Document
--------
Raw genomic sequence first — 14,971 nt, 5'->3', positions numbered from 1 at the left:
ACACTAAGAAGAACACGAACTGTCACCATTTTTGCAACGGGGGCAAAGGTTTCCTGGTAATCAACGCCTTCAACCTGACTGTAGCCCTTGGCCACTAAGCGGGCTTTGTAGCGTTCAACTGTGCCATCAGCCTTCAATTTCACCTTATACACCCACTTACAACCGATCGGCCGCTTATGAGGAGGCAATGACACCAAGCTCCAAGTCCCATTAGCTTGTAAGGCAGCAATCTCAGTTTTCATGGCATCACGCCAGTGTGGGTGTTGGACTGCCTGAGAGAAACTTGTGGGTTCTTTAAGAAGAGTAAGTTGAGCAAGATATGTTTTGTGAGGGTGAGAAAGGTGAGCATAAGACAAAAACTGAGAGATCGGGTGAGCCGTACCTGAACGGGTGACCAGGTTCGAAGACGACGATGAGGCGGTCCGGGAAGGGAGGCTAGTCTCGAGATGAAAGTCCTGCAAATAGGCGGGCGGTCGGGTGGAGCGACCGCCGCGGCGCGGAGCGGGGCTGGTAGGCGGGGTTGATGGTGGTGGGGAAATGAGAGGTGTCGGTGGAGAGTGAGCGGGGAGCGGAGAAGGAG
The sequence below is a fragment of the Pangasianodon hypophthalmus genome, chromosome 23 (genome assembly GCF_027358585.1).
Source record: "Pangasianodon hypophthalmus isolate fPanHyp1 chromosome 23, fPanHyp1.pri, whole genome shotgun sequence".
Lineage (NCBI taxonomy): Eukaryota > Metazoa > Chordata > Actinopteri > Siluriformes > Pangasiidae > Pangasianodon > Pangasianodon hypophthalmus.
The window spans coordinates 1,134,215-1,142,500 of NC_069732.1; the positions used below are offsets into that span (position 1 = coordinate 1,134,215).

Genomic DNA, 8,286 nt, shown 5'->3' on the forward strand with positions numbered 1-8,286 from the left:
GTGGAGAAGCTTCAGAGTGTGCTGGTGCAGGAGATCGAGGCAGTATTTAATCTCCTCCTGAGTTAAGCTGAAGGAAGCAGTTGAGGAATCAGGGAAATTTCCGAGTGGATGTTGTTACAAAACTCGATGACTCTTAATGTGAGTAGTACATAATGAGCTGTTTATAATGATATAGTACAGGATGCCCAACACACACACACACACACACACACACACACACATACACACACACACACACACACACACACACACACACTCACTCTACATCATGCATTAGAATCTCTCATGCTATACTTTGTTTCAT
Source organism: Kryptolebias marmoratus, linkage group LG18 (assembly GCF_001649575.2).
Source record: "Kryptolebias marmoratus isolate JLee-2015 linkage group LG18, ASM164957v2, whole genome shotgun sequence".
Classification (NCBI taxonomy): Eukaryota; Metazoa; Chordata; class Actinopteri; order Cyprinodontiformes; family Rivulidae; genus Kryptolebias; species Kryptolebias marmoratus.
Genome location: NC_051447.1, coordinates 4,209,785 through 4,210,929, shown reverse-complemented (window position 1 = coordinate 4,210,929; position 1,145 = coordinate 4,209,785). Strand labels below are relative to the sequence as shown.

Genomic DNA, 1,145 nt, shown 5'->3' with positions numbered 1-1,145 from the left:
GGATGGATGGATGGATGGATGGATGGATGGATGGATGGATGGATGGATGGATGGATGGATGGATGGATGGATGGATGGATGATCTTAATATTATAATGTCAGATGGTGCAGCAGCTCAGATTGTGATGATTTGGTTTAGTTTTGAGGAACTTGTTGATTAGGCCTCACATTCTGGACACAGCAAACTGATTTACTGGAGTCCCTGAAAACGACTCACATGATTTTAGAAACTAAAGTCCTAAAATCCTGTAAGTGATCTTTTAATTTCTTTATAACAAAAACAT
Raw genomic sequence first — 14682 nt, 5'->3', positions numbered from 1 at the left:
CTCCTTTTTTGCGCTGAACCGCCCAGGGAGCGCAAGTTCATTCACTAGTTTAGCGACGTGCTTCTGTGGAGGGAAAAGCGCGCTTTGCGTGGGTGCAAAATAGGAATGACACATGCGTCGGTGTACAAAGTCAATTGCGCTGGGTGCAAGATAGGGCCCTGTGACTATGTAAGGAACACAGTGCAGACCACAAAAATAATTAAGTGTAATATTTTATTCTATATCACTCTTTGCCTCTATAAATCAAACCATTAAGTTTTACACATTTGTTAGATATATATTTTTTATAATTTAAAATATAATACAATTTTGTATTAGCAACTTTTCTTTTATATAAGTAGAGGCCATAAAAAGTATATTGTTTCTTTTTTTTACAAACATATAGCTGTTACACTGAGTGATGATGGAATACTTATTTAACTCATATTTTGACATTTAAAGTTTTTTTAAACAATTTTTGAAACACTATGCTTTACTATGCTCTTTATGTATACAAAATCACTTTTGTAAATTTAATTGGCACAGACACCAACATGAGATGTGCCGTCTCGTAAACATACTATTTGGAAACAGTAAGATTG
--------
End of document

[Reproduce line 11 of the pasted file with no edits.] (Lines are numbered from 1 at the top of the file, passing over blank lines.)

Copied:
Classification (NCBI taxonomy): Eukaryota; Metazoa; Chordata; class Actinopteri; order Cyprinodontiformes; family Rivulidae; genus Kryptolebias; species Kryptolebias marmoratus.